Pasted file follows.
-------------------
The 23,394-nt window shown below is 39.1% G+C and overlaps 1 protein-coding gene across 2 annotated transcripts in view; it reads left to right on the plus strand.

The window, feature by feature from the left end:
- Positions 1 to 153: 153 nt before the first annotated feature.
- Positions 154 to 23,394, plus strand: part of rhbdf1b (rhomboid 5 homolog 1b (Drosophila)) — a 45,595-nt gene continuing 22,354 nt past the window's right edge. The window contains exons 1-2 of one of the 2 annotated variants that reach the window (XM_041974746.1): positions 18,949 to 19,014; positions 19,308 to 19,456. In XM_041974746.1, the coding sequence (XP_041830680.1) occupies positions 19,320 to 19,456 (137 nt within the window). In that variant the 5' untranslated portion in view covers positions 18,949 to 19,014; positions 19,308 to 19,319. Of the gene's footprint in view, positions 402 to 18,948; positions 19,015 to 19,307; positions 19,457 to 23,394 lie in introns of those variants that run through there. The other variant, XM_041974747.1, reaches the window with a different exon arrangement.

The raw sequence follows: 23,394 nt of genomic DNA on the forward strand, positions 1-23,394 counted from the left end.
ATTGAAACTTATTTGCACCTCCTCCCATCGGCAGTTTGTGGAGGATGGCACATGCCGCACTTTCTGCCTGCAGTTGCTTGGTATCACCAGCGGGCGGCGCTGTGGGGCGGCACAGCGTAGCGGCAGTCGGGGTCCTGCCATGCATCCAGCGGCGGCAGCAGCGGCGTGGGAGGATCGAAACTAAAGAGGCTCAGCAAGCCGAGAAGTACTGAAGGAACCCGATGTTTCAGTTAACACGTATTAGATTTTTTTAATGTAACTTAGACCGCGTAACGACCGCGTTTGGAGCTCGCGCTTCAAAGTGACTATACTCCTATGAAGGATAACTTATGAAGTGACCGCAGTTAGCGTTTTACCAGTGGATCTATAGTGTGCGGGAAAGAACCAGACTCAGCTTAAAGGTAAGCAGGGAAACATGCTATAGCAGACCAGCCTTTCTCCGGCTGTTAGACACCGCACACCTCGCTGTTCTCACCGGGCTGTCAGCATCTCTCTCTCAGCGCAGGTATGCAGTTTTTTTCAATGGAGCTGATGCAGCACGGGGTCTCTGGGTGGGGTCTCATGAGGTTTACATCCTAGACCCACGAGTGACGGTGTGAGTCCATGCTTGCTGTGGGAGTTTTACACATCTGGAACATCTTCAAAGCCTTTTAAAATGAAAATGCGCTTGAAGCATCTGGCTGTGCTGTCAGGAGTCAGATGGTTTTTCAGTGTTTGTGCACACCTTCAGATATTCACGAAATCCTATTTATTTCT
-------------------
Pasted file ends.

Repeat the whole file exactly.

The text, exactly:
The 23,394-nt window shown below is 39.1% G+C and overlaps 1 protein-coding gene across 2 annotated transcripts in view; it reads left to right on the plus strand.

The window, feature by feature from the left end:
- Positions 1 to 153: 153 nt before the first annotated feature.
- Positions 154 to 23,394, plus strand: part of rhbdf1b (rhomboid 5 homolog 1b (Drosophila)) — a 45,595-nt gene continuing 22,354 nt past the window's right edge. The window contains exons 1-2 of one of the 2 annotated variants that reach the window (XM_041974746.1): positions 18,949 to 19,014; positions 19,308 to 19,456. In XM_041974746.1, the coding sequence (XP_041830680.1) occupies positions 19,320 to 19,456 (137 nt within the window). In that variant the 5' untranslated portion in view covers positions 18,949 to 19,014; positions 19,308 to 19,319. Of the gene's footprint in view, positions 402 to 18,948; positions 19,015 to 19,307; positions 19,457 to 23,394 lie in introns of those variants that run through there. The other variant, XM_041974747.1, reaches the window with a different exon arrangement.

The raw sequence follows: 23,394 nt of genomic DNA on the forward strand, positions 1-23,394 counted from the left end.
ATTGAAACTTATTTGCACCTCCTCCCATCGGCAGTTTGTGGAGGATGGCACATGCCGCACTTTCTGCCTGCAGTTGCTTGGTATCACCAGCGGGCGGCGCTGTGGGGCGGCACAGCGTAGCGGCAGTCGGGGTCCTGCCATGCATCCAGCGGCGGCAGCAGCGGCGTGGGAGGATCGAAACTAAAGAGGCTCAGCAAGCCGAGAAGTACTGAAGGAACCCGATGTTTCAGTTAACACGTATTAGATTTTTTTAATGTAACTTAGACCGCGTAACGACCGCGTTTGGAGCTCGCGCTTCAAAGTGACTATACTCCTATGAAGGATAACTTATGAAGTGACCGCAGTTAGCGTTTTACCAGTGGATCTATAGTGTGCGGGAAAGAACCAGACTCAGCTTAAAGGTAAGCAGGGAAACATGCTATAGCAGACCAGCCTTTCTCCGGCTGTTAGACACCGCACACCTCGCTGTTCTCACCGGGCTGTCAGCATCTCTCTCTCAGCGCAGGTATGCAGTTTTTTTCAATGGAGCTGATGCAGCACGGGGTCTCTGGGTGGGGTCTCATGAGGTTTACATCCTAGACCCACGAGTGACGGTGTGAGTCCATGCTTGCTGTGGGAGTTTTACACATCTGGAACATCTTCAAAGCCTTTTAAAATGAAAATGCGCTTGAAGCATCTGGCTGTGCTGTCAGGAGTCAGATGGTTTTTCAGTGTTTGTGCACACCTTCAGATATTCACGAAATCCTATTTATTTCT